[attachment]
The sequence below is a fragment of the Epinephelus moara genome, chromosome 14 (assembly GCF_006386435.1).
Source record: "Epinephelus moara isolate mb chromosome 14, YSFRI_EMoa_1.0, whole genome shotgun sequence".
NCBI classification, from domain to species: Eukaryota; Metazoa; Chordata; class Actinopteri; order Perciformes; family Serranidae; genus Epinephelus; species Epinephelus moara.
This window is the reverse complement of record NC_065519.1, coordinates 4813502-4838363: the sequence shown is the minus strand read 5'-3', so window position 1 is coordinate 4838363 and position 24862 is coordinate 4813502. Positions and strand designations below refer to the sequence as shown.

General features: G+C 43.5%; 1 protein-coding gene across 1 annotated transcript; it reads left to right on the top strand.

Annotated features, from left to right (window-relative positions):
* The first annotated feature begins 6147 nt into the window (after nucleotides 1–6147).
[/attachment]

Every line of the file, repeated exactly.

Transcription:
The sequence below is a fragment of the Epinephelus moara genome, chromosome 14 (assembly GCF_006386435.1).
Source record: "Epinephelus moara isolate mb chromosome 14, YSFRI_EMoa_1.0, whole genome shotgun sequence".
NCBI classification, from domain to species: Eukaryota; Metazoa; Chordata; class Actinopteri; order Perciformes; family Serranidae; genus Epinephelus; species Epinephelus moara.
This window is the reverse complement of record NC_065519.1, coordinates 4813502-4838363: the sequence shown is the minus strand read 5'-3', so window position 1 is coordinate 4838363 and position 24862 is coordinate 4813502. Positions and strand designations below refer to the sequence as shown.

General features: G+C 43.5%; 1 protein-coding gene across 1 annotated transcript; it reads left to right on the top strand.

Annotated features, from left to right (window-relative positions):
* The first annotated feature begins 6147 nt into the window (after nucleotides 1–6147).